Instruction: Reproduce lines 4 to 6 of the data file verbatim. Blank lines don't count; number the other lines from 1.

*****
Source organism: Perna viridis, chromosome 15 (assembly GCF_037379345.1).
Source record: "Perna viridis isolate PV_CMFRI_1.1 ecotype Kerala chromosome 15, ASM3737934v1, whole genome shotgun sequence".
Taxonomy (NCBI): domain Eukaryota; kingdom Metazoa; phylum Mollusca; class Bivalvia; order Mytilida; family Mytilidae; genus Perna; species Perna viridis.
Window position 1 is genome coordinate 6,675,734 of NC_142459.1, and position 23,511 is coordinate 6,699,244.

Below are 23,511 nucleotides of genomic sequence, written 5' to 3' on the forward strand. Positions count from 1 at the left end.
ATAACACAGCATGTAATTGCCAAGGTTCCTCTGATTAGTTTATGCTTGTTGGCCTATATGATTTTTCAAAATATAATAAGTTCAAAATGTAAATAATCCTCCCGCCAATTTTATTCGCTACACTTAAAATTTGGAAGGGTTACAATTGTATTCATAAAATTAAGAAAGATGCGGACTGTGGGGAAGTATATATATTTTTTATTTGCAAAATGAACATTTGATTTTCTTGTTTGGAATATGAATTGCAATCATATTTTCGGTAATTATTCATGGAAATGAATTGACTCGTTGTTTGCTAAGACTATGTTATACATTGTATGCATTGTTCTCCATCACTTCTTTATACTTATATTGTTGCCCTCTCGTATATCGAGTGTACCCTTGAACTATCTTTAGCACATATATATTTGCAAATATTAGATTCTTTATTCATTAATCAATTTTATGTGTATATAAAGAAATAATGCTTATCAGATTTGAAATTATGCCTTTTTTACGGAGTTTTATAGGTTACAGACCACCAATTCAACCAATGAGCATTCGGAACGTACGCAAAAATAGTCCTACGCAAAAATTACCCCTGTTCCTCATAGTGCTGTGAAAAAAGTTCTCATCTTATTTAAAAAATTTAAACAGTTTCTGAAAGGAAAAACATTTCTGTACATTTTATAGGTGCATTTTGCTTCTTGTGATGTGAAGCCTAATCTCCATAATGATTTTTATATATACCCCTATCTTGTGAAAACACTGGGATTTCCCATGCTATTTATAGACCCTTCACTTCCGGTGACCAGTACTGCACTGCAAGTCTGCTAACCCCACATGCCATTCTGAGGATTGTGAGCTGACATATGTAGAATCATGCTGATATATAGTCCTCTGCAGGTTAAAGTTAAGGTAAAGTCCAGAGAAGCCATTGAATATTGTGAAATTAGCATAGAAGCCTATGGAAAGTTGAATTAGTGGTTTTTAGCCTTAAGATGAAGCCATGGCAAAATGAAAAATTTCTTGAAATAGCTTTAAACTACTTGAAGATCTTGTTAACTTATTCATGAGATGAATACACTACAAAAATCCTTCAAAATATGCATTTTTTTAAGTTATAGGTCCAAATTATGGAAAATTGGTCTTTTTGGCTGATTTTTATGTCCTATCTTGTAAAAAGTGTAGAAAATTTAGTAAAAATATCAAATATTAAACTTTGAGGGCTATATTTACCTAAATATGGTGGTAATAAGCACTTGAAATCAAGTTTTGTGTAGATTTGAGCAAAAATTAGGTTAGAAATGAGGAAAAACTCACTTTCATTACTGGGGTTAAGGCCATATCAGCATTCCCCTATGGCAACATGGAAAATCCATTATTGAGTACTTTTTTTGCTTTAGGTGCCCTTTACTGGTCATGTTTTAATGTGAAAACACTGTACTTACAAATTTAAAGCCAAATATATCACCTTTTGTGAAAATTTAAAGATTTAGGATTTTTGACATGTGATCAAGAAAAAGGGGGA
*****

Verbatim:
Window position 1 is genome coordinate 6,675,734 of NC_142459.1, and position 23,511 is coordinate 6,699,244.

Below are 23,511 nucleotides of genomic sequence, written 5' to 3' on the forward strand. Positions count from 1 at the left end.
ATAACACAGCATGTAATTGCCAAGGTTCCTCTGATTAGTTTATGCTTGTTGGCCTATATGATTTTTCAAAATATAATAAGTTCAAAATGTAAATAATCCTCCCGCCAATTTTATTCGCTACACTTAAAATTTGGAAGGGTTACAATTGTATTCATAAAATTAAGAAAGATGCGGACTGTGGGGAAGTATATATATTTTTTATTTGCAAAATGAACATTTGATTTTCTTGTTTGGAATATGAATTGCAATCATATTTTCGGTAATTATTCATGGAAATGAATTGACTCGTTGTTTGCTAAGACTATGTTATACATTGTATGCATTGTTCTCCATCACTTCTTTATACTTATATTGTTGCCCTCTCGTATATCGAGTGTACCCTTGAACTATCTTTAGCACATATATATTTGCAAATATTAGATTCTTTATTCATTAATCAATTTTATGTGTATATAAAGAAATAATGCTTATCAGATTTGAAATTATGCCTTTTTTACGGAGTTTTATAGGTTACAGACCACCAATTCAACCAATGAGCATTCGGAACGTACGCAAAAATAGTCCTACGCAAAAATTACCCCTGTTCCTCATAGTGCTGTGAAAAAAGTTCTCATCTTATTTAAAAAATTTAAACAGTTTCTGAAAGGAAAAACATTTCTGTACATTTTATAGGTGCATTTTGCTTCTTGTGATGTGAAGCCTAATCTCCATAATGATTTTTATATATACCCCTATCTTGTGAAAACACTGGGATTTCCCATGCTATTTATAGACCCTTCACTTCCGGTGACCAGTACTGCACTGCAAGTCTGCTAACCCCACATGCCATTCTGAGGATTGTGAGCTGACATATGTAGAATCATGCTGATATATAGTCCTCTGCAGGTTAAAGTTAAGGTAAAGTCCAGAGAAGCCATTGAATATTGTGAAATTAGCATAGAAGCCTATGGAAAGTTGAATTAGTGGTTTTTAGCCTTAAGATGAAGCCATGGCAAAATGAAAAATTTCTTGAAATAGCTTTAAACTACTTGAAGATCTTGTTAACTTATTCATGAGATGAATACACTACAAAAATCCTTCAAAATATGCATTTTTTTAAGTTATAGGTCCAAATTATGGAAAATTGGTCTTTTTGGCTGATTTTTATGTCCTATCTTGTAAAAAGTGTAGAAAATTTAGTAAAAATATCAAATATTAAACTTTGAGGGCTATATTTACCTAAATATGGTGGTAATAAGCACTTGAAATCAAGTTTTGTGTAGATTTGAGCAAAAATTAGGTTAGAAATGAGGAAAAACTCACTTTCATTACTGGGGTTAAGGCCATATCAGCATTCCCCTATGGCAACATGGAAAATCCATTATTGAGTACTTTTTTTGCTTTAGGTGCCCTTTACTGGTCATGTTTTAATGTGAAAACACTGTACTTACAAATTTAAAGCCAAATATATCACCTTTTGTGAAAATTTAAAGATTTAGGATTTTTGACATGTGATCAAGAAAAAGGGGGA